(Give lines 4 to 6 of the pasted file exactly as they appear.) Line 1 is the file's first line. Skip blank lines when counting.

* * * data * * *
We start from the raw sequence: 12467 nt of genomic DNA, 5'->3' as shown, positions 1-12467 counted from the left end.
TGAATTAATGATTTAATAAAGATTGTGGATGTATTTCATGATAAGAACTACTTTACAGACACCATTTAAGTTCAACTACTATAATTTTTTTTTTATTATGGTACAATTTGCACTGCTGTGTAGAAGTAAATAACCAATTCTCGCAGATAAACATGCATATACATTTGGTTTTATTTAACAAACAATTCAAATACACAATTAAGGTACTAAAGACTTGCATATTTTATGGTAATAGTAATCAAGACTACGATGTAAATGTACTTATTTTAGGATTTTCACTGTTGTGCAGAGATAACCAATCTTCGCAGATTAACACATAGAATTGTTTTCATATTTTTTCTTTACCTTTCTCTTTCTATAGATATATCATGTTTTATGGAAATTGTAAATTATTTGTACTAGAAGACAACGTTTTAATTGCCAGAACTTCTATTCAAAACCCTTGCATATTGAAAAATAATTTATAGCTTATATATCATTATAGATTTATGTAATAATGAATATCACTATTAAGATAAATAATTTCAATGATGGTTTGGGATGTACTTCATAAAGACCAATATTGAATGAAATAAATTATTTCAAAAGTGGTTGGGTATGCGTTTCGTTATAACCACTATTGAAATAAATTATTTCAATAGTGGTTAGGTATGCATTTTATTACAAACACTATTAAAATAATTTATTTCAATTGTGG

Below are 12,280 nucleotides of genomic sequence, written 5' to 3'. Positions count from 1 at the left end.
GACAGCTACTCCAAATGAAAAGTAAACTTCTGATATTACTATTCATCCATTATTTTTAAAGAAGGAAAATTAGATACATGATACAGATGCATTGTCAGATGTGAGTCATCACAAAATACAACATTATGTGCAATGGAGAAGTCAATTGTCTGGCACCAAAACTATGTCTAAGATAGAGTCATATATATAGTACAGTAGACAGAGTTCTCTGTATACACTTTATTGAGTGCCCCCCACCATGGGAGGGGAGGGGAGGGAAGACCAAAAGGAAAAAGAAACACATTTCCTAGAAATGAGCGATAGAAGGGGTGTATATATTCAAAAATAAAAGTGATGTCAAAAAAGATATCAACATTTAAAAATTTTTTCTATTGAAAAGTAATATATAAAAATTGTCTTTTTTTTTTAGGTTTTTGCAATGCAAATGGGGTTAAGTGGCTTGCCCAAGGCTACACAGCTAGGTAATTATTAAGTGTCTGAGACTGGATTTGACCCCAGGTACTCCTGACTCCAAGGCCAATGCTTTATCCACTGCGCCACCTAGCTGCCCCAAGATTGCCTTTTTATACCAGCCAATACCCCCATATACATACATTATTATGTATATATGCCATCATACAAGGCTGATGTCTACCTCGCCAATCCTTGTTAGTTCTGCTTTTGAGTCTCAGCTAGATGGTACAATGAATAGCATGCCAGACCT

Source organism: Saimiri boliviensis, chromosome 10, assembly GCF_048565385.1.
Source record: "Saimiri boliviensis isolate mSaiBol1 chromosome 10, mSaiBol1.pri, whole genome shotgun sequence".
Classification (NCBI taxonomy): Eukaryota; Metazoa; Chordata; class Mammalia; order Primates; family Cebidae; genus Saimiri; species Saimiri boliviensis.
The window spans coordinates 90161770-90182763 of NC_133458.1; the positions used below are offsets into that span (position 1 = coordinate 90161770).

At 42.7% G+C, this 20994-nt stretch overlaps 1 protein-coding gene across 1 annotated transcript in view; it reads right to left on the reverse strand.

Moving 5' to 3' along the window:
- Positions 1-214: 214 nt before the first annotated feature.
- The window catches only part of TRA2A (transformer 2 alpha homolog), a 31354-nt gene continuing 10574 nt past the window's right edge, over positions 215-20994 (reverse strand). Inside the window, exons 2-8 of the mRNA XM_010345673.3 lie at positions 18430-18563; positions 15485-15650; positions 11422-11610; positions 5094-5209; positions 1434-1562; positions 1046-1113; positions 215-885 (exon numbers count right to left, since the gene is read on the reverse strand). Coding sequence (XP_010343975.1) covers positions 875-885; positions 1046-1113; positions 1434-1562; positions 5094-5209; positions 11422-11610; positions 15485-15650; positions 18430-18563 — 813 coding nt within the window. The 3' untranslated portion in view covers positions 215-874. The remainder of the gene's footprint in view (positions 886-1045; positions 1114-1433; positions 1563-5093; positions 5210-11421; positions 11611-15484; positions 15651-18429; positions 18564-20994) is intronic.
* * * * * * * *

GACAGCTACTCCAAATGAAAAGTAAACTTCTGATATTACTATTCATCCATTATTTTTAAAGAAGGAAAATTAGATACATGATACAGATGCATTGTCAGATGTGAGTCATCACAAAATACAACATTATGTGCAATGGAGAAGTCAATTGTCTGGCACCAAAACTATGTCTAAGATAGAGTCATATATATAGTACAGTAGACAGAGTTCTCTGTATACACTTTATTGAGTGCCCCCCACCATGGGAGGGGAGGGGAGGGAAGACCAAAAGGAAAAAGAAACACATTTCCTAGAAATGAGCGATAGAAGGGGTGTATATATTCAAAAATAAAAGTGATGTCAAAAAAGATATCAACATTTAAAAATTTTTTCTATTGAAAAGTAATATATAAAAATTGTCTTTTTTTTTTAGGTTTTTGCAATGCAAATGGGGTTAAGTGGCTTGCCCAAGGCTACACAGCTAGGTAATTATTAAGTGTCTGAGACTGGATTTGACCCCAGGTACTCCTGACTCCAAGGCCAATGCTTTATCCACTGCGCCACCTAGCTGCCCCAAGATTGCCTTTTTATACCAGCCAATACCCCCATATACATACATTATTATGTATATATGCCATCATACAAGGCTGATGTCTACCTCGCCAATCCTTGTTAGTTCTGCTTTTGAGTCTCAGCTAGATGGTACAATGAATAGCATGCCAGACCT

Source organism: Saimiri boliviensis, chromosome 10, assembly GCF_048565385.1.
Source record: "Saimiri boliviensis isolate mSaiBol1 chromosome 10, mSaiBol1.pri, whole genome shotgun sequence".